2 From each of slave processors, the data corresponding to the above is sent to the upper layer of master processors, where the plurality of data are sorted and merged, and ultimately to the root master where the plurality of data are sorted and merged once again.

3 The data merged at the root master is sent to submaster 2.

4 Information of another table and a column to be joined is sent from submaster 2 to a slave processor. The data is checked. Based on the checked result, necessary data is retrieved from a pertinent slave processor and merged at submaster processor 2.

5 The results are then sent to and merged at submaster 1, and then to the root master, where the plurality of data are once again merged to get the final result.

The hierarchial arrangement of the master processors allows the load on master processors to be distributed, thereby enabling efficient join processing. Although FIGS. 45 and 46 show the hierarchy in which two child-master processors are coupled to one parent-master processor, three or four child-master processors can be coupled to one parent-master processor.

The parallel processing of the master and submaster processors can be further upgraded if each slave processor can have two or more HDDs, as shown in FIG. 42, as the load can be evenly distributed as a whole.

Embodiment 22

FIG. 48 depicts an example of distributed data base system in which subsystems are divided into the manager and the member subsystems. Subsystem 70 is the manager subsystem (called DB0 also) and subsystems 80 and 81 are the member subsystems (called DB1 and DB2 also). In this system, the manager subsystem 70 is assumed to take the role of distributing and managing the data bases.

FIG. 49 exemplifies the order of various means manager subsystem 70 is equipped with to perform the distribution and management of data bases as requested from the client.

When a data creation command is output from the client to the data base, table creation distribution means 71 makes a request to member subsystems 80 and 81 to create subtables. When the client loads additional data into the data base for which the table has already been created, data addition distribution means 72 distributes the data and transfers it to each member subsystem. When the client makes a request to create an index using a designated table key, index creation means 73 creates the index using the data stored in the member subsystems. When a retrieval request is made, distributed table retrieval means 74 issues the retrieval request to the member subsystems and returns the merged data to the client. When a rollback request is made, rollback distribution means 75 distributes the rollback request to each member subsystem. When a commit request is made, commit distribution means 76 distributes the request. When a join processing is requested, join means 77 receives data from member subsystems and performs join processing and return the result to the client. When data update or delete is requested, update means 78 have the member subsystems to update or delete data.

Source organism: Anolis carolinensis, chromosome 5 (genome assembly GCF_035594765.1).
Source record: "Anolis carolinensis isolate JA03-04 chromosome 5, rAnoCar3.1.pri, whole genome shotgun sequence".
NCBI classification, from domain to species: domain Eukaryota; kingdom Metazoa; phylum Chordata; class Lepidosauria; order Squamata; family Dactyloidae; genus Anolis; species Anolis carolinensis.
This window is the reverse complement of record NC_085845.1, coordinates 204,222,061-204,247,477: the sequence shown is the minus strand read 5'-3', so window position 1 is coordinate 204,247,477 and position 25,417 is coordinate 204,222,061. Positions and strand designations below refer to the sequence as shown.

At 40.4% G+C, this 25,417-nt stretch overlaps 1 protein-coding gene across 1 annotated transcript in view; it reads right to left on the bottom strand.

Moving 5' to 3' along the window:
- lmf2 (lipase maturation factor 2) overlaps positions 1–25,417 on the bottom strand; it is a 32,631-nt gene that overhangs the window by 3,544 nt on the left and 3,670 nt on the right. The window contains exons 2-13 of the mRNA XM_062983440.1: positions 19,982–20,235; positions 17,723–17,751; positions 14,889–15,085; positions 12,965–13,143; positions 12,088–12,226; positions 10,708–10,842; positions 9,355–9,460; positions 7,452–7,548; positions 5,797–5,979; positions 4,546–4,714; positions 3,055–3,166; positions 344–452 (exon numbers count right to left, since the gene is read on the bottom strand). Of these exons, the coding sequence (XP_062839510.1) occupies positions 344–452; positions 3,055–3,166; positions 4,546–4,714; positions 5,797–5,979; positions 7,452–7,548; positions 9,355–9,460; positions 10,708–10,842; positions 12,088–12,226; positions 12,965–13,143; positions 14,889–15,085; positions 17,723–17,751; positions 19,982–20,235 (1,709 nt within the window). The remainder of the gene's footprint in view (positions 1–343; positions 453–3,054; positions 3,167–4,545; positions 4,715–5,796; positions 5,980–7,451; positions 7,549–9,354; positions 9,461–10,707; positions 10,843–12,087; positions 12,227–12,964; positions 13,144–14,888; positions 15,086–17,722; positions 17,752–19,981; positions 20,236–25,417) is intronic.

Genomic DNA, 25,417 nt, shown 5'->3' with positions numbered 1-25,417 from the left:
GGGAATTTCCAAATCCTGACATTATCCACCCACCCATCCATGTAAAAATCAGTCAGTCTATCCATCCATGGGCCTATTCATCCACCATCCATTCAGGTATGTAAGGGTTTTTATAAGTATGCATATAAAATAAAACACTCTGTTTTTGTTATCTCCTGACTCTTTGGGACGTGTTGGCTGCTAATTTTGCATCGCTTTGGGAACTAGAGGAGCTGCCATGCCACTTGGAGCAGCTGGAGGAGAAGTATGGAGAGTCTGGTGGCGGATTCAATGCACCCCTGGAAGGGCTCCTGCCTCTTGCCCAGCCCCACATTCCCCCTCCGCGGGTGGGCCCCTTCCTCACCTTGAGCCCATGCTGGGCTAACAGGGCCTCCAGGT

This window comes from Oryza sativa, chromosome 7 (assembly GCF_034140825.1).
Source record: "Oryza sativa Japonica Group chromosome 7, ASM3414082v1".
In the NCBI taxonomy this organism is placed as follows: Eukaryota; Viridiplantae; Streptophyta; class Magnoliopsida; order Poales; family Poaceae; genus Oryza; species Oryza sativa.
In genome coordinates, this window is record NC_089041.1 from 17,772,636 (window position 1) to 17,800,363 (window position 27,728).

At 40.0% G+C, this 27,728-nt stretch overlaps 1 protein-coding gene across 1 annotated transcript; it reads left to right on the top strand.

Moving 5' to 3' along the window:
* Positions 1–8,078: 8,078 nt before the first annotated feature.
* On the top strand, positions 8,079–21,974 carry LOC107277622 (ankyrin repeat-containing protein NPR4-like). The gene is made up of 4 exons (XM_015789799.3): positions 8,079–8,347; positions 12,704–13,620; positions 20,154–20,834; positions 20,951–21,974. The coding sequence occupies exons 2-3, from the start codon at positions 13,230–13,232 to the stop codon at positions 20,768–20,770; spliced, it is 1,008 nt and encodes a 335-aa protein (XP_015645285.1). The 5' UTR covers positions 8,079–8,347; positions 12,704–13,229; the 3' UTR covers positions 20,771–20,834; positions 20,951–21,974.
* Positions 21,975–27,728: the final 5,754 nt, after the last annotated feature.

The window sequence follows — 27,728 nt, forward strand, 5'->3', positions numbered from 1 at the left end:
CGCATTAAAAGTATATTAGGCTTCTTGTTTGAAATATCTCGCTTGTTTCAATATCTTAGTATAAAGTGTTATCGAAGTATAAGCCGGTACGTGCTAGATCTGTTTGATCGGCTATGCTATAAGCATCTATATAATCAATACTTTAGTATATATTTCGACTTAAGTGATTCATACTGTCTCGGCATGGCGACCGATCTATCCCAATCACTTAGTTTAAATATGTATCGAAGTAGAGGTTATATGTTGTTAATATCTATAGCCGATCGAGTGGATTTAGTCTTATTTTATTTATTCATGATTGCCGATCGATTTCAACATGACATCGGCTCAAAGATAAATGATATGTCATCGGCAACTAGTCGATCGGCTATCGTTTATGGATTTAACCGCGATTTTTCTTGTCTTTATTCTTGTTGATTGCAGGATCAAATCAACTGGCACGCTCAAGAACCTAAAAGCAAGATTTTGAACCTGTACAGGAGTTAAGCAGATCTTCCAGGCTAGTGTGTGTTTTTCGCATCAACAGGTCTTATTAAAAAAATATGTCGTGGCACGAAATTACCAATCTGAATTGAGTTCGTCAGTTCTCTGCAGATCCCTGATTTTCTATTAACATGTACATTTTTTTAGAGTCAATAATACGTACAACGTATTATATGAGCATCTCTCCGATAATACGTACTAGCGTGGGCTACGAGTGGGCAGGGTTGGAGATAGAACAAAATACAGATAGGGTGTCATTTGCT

The operations of the above means are outlined below.

FIG. 50 is an operational flowchart showing the operation of table creation distribution means 71. At S21, a request of creating table A is made from the client to DB0. Table A will be created in distributed form from table A0 to table An of each subsystem. At S22, DB0 creates subtable A0. At S23, DB0 outputs a request to create subtables Al to An to DB1 to DBn. Subtable Ai (i=1, 2, . . . , n) is created in DBi (i=1, 2, . . . , n) at S24. At S25, the creation of subtables A0 to An is checked. When the creation has been completed normally, DB0 reports the normal termination to the client at S28. If the creation of subtables has turned out to be a failure, a rollback processing is executed at S26 and S27 to cancel the creation, and the error termination is reported to the client.

FIG. 51 is an operational flowchart showing operation of data addition distribution means 72. When a request of adding one record to table A is made from the client to DB0 at S31, the DB0 receives the record to be added from the client at S32. Then, at S33, DB0 selects one subtable among subtables A0 to An, subtable Ai in this example, to add the record. One possible reference for selection is that a subtable having the least number of records is picked up as the subtable to which the record is to be added. At S34, a request for record addition is made to the selected data base DBi and the record is transferred. At S35, the record is added to subtable Ai of DBi. At S36, whether or not the record has been normally added is checked, upon which error or normal termination is reported to the client at S37 or S38.

FIG. 51 describes a case of adding one record. An example of loading multiple pieces of data into subtables is shown in FIG. 52. At S41, a request to load multiple pieces of data into Table A is made from the client to DB0. DB0 then continues performing loop processing from S42 to S48 until all pieces of receiving data have been loaded. DB0 can receive one piece of data after another or receives all pieces of data collectively at once (S43). It then divides one piece of data 0 D0 to Dn (S44). It loads data D0 into its own subtable A0 (S45), and transfers and loads the rest of data D1 to Dn to subtables Al to An of DB1 to DBn respectively (S46 and S47). If an error occurs during loop operation (S48), it indicates each data base to implement roll back processing (S49) and reports the client of the error (S50). After all pieces of data have been loaded into subtables, DB0 reports the normal termination to the client (S52).